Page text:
# Adjusting APD power-supply voltage with DACs and variable resistors

by James Horste

Avalanche photodiodes (APDs) are used as receiving detectors in optical communications systems. APDs operate with a reverse bias voltage across the junction that enables the creation of electron-hole pairs in response to incident radiation. The electron-hole pairs are then swept by the applied field and converted to a current that is proportional to the radiation intensity.

To get the ultimate sensitivity out of these devices the reverse voltage needs to be as high as possible without hitting the breakdown voltage. Breakdown would cause excessive current to flow through the junction. If this current isn’t limited it could destroy the APD.

APDs are frequently operated at 90% of breakdown voltage or even higher. The breakdown voltage can vary from part to part and will also vary with temperature. To safely use an APD with these high biases the power supply voltage must be set and maintained at a safe value for the particular APD used in the system. In high-performance systems the voltage will also need to be varied with temperature.

There are several options for adjusting the power supply voltage. The most common are variable resistors, potentiometers, voltage output digital-to-analog converters (DACs), and current output DACs. Each of these parts has a different response when used to control a power supply. Figure 1 shows how APD voltage would vary when controlled by each of these options. Each approach has different advantages and disadvantages, which this article will review.

The terms “variable resistor” and “potentiometer” are frequently used interchangeably. For this article, a variable resistor will be defined as a two-terminal device with a variable resistance between the terminals. A potentiometer will be a three-terminal device with a fixed resistance between two of the terminals and a third terminal called the wiper.

Variable resistors come in several types. Mechanical variable resistors are common; however, to avoid the labor of setting a resistance value with a knob or set-screw, digital variable resistors perform the same functions but replace the mechanical adjustment with a simple two-wire serial interface such as I^{2}C. These digitally controlled resistors, though, don’t offer the smooth analog adjustment range that a mechanical wiper permits. Rather, the maximum resistance setting, R_{max}, is divided into n increments (typically 32, 64, 128, or 256 taps) and data sent to the I^{2}C control port tells the resistor how many taps to concatenate to set the resistance value.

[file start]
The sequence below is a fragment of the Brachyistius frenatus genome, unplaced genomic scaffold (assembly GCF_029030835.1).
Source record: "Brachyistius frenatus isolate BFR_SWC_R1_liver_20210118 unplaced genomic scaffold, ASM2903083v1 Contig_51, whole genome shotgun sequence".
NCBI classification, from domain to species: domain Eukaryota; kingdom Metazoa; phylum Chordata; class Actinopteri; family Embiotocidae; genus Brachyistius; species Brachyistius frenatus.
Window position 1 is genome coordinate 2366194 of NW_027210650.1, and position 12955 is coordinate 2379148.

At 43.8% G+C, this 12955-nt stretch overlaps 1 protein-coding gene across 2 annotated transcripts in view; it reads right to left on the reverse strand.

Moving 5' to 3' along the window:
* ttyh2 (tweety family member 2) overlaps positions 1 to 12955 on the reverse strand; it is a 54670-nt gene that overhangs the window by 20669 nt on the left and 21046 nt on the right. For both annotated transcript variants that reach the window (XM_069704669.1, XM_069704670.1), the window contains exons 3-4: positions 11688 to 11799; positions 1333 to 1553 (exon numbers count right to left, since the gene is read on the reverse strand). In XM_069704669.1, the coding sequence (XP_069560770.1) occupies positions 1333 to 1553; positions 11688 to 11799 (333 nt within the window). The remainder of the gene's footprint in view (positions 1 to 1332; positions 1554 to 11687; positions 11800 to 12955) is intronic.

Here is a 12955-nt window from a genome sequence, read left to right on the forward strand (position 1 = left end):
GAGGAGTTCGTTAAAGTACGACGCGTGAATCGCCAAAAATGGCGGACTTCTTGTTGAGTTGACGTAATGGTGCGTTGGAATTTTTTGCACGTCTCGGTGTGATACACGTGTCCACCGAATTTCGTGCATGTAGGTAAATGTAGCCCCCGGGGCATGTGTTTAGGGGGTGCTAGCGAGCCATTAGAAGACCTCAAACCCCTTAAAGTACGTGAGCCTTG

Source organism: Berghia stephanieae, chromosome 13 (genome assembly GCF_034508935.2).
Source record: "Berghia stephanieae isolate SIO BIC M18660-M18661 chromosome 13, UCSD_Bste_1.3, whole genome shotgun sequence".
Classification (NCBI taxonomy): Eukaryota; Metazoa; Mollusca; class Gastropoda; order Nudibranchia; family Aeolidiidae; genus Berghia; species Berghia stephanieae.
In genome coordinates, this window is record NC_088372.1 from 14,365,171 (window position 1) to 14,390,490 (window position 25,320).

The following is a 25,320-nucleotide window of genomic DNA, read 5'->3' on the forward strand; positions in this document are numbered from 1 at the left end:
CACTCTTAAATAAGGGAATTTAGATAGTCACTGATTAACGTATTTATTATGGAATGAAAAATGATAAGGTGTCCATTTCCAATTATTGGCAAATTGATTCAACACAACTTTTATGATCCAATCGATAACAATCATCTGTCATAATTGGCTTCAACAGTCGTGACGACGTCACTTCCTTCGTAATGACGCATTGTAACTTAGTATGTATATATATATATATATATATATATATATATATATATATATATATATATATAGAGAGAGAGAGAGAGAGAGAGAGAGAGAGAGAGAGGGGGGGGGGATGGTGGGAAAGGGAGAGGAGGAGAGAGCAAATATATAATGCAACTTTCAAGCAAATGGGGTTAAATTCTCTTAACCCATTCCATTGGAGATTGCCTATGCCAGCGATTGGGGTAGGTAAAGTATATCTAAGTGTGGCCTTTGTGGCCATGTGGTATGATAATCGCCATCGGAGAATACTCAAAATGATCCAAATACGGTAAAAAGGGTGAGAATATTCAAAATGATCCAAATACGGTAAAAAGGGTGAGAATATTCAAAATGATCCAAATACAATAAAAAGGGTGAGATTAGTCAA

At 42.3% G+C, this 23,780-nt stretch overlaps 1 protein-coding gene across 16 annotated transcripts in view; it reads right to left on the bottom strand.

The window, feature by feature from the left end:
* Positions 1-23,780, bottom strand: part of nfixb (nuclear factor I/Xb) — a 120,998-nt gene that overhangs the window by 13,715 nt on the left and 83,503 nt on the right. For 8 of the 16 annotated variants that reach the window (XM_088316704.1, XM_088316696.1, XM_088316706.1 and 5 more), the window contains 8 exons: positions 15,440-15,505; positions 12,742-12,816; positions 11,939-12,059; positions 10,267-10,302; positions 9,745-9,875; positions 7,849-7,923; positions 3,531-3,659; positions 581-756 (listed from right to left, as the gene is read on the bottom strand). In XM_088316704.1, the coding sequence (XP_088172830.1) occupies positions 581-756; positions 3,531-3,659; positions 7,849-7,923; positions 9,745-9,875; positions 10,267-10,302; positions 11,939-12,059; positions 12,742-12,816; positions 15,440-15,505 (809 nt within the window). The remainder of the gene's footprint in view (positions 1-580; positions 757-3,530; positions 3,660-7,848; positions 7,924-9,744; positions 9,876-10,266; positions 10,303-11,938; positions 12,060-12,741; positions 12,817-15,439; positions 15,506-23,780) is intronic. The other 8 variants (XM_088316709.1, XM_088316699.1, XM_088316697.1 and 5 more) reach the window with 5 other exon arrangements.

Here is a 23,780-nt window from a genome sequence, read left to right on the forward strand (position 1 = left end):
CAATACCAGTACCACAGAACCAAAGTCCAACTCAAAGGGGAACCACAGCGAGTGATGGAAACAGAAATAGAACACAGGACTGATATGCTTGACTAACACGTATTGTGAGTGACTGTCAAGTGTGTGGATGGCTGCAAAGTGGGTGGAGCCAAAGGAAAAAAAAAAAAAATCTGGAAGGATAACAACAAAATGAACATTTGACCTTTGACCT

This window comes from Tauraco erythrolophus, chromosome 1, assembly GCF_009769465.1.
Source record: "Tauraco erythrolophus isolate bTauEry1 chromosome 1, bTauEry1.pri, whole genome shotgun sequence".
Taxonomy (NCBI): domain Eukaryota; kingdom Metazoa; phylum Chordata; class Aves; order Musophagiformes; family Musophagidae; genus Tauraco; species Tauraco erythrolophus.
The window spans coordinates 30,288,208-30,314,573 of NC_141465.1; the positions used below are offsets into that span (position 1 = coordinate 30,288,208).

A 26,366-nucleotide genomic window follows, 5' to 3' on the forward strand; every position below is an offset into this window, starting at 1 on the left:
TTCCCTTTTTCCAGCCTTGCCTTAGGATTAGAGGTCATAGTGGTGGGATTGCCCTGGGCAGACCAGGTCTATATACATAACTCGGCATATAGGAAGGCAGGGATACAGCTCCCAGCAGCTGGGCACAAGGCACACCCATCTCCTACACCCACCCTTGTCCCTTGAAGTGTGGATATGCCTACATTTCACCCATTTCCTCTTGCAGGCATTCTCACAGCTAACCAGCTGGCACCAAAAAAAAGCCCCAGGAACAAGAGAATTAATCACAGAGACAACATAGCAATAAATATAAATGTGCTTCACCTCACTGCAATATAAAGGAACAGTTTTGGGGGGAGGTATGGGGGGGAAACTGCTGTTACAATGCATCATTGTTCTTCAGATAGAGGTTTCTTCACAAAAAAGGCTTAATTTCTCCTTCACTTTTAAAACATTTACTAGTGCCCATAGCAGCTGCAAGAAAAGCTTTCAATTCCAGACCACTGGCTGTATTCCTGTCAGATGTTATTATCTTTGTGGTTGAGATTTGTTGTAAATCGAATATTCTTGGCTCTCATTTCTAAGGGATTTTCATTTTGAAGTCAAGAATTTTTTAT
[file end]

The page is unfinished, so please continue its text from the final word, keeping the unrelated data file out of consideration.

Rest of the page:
*R _{setting} = R_{max}/n × T* (the number of taps selected)

The larger the number of taps, the smaller the resistance increment for each tap, and thus the more precisely the value can be set to the desired resistance. Dual temperature-controlled nonvolatile resistors that combine a pair of variable resistors (for example, a pair of 10-kΩ resistors or a 10-kΩ and a 50-kΩ) also are commercially available.

When used to control a power supply, variable resistors feature negative slope and nonlinear performance. The fact that resistor divider values can be scaled up or down to optimize power supply design is one advantage they offer. Variable resistors also only take up two pins on a system chip and don’t require any voltage references. This makes them popular choices for inclusion on fiber-optic control circuits.

However, the negative slope means the system must be powered up with resistance at maximum value to guarantee minimum APD voltage. Nonlinearity must be considered in temperature-compensation systems.

The potentiometer is best understood by considering the mechanical version. There are two terminals with a fixed resistance between them. The third terminal is called a wiper and moves up and down the fixed resistor. The electronic version uses switches (taps) to approximate the function of the wiper. Where the mechanical pot has near infinite resolution, the resolution of the electronic version is determined by the number of switches used-just like in the previous example of the variable resistor.

If only the wiper and one of the other terminals are used, then the potentiometer can be used as a variable resistance. The advantage of the potentiometer is the voltage at the wiper is a fraction of the total voltage across the total resistance. Assuming a linear taper, the voltage at the wiper is directly proportional to wiper position. If the voltage at the wiper is buffered, the potentiometer can be thought of as a voltage-output DAC (which is described in the next section). If the wiper is not buffered, the total impedance seen through the wiper will vary from R/2 at the midpoint to a very low value at the extremes. This change in resistance will contribute to nonlinearity when used with other fixed resistors.

When used to control a power supply, potentiometers exhibit positive or negative slope depending on the connection of the part. For example, they can be set up for positive slope so the APD voltage will start at minimum at turn-on. Potentiometers also provide more linear response than variable resistors. They also don’t need a reference voltage.

On the other hand, the potentiometer resistance determines the resistor divider values. Thus, a high-value potentiometer forces the use of high-value resistor dividers, which may cause errors due to leakage currents in the feedback path. Potentiometers also require three pins on system chips.

The voltage-output DAC is the most common type of DAC. It can take many forms: the potentiometer with a buffer on the wiper output as described previously; a microcontroller with a pulse-width-modulated (PWM) squarewave output and filter; or a dedicated DAC IC that could integrate one or more DACs.

Voltage-output DACs enable resistor values to be scaled up or down to optimize power supply design. Many systems have some form of voltage DAC output available. These DACs also provide linear response.

However, their negative slope means the system must be powered up with voltage at maximum value to guarantee minimum APD voltage. They also require a voltage reference.